5. Curcumin (C21H20O6), produced from Curcuma longa L roots, is used as a flavoring and a traditional medicinal. It is used in both cooking and medicine. Many animals have exhibited anti-inflammatory, antioxidant, and anti-carcinogenic properties (Kumphune et al., 2015). According to one study, curcumin may have a protective effect on heart function in MI/R rats (Liu et al., 2017). The rats’ left anterior coronary artery descending was surgically closed. The existence of lipid peroxides and antioxidant enzymes in cardiac tissue was then studied. Curcumin appears to minimize the risk of CHD by activating JAK2/STAT3, decreasing oxidative damage, and decreasing myocardial apoptosis (Cho et al., 2013; Guo et al., 2014).
6. Pomegranate (Punica granatum L) juice contains the bioactive punicalagin molecule (C48H28O30), which exhibits antioxidant I/R injury protection (Yaidikar et al., 2014).
7. Antioxidative mechanisms have shown penicalagin (C48H28O30) neuroprotective benefits on I/R wounds. Another study (Ding et al., 2017) looked into PUN’s potential heart-protective mechanisms against MI/R damage. The MI/R used the anterior descending coronary artery connection (LADCA). PUN protects the heart from MI/R damage by improving cardiac function, decreasing serum creatine kinase-MB (CK-MB) and LDH, and preventing myocardial apoptosis. PUN protects against I/R-induced ROS and cardiac injury via stimulating AMPK monophosphate activation (Cao et al., 2015; Ding et al., 2017).
8. Barbaloin (BAR): Barbaloin (C21H22O9) is the main medicinal component found in Aloe barbadensis miller. It is a delicious herb with antioxidant properties. BAR’s cardio-protective effects in myocardial infarction were investigated by Zhang et al. Rats were intragastrically administered BAR before MI surgery. BAR administration decreased I/R-induced ROS and inflammation in the heart of rats and rats via activating AMPK activation (Zhang et al., 2017; Ren et al., 2018). Cui et al., experiments show that Bar pretreatment inhibits the expression of endoplasmic reticulum stress-associated proteins and CNPY2-positive cell apoptosis ratio of cardiomyocytes confirmed by immunohistochemistry. Bar pre-treatment may weaken MIRI by preventing the CNPY2-PERK apoptotic pathway (Cui et al., 2019).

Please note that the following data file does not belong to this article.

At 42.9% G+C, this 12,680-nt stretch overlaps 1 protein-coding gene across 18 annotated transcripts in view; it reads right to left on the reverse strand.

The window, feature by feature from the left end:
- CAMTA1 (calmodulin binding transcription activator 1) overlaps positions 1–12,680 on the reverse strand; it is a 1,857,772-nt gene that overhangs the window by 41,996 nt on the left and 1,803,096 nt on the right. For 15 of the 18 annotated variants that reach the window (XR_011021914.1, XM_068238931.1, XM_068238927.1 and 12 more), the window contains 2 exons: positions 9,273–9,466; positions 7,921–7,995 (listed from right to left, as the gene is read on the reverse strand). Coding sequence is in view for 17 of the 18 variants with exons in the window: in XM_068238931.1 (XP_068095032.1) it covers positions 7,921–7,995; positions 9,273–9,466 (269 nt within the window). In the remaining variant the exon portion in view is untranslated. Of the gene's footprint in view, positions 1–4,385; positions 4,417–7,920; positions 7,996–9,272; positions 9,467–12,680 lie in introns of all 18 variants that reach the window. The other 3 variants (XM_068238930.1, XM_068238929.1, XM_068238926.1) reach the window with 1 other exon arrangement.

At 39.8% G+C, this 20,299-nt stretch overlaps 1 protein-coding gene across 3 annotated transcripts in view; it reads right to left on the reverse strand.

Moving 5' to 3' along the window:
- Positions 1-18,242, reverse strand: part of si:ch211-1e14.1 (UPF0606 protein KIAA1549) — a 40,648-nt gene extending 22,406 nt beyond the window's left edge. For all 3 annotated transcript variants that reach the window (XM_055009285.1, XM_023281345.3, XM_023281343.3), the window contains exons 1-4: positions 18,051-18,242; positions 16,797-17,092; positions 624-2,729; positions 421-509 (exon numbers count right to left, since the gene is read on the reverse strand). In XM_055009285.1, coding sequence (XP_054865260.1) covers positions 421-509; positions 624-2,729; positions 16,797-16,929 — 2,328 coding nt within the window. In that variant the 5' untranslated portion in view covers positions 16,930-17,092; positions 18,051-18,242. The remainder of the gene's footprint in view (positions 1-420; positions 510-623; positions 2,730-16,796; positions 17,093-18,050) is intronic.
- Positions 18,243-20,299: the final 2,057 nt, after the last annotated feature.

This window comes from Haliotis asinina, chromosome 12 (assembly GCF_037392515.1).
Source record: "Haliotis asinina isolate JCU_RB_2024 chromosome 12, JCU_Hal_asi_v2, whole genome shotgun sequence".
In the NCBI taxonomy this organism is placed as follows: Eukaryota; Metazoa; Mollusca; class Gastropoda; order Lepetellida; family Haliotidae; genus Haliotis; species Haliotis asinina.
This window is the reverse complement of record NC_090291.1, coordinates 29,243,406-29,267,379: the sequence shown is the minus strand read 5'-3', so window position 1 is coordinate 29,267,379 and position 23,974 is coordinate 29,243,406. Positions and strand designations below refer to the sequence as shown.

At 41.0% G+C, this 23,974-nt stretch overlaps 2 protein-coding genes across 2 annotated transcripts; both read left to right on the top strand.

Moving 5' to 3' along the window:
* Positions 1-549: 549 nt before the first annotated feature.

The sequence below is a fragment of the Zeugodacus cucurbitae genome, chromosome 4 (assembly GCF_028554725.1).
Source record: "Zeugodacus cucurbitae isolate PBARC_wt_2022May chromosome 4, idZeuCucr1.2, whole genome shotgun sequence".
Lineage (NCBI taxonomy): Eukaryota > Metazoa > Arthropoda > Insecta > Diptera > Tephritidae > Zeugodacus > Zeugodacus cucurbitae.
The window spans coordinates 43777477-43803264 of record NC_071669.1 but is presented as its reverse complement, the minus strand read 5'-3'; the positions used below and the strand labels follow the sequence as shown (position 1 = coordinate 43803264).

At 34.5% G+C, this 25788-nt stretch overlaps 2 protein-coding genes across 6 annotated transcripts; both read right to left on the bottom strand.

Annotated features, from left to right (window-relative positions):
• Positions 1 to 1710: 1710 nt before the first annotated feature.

9. Oxysophoridine (OSR) (C15H24N2O2), an alkaloid contained in the Chinese herbal remedy Sophora alopecuroides (L.), has been shown to reduce inflammation and apoptosis (Yu et al., 2013). A rat study explored OSR’s cardio-protective properties against myocardial infarction (MI) (Meng et al., 2015). OSR reduced myocardial enzymes such as CK-MB, cardiac troponin T, and lactate dehydrogenase in individuals. The antioxidant enzyme catalase and SOD and non-enzymatic oxidant glutathione increased in OSR-treated rats, while MDA decreased. OSR also inhibits the activity of inflammatory cytokines (Speir, 2000). OSR reduces myocardial damage in an AMI rat model, and its cardioprotective actions are mediated by anti-apoptotic, anti-inflammatory, and antioxidative mechanisms. Notable suppression of the inducible (iNOS), intercellular adhesion molecule-1, nuclear factor kappa B, and cyclooxygenase-2 was observed in OSR-treated mice. Marked reduction in the TNF-α, inflammatory-related protein prostaglandin E2, interleukin-1β (IL-1β), IL-6, and interleukin-8 (IL-8) was observed in the OSR-treated group (250 mg/kg) (Wang et al., 2015).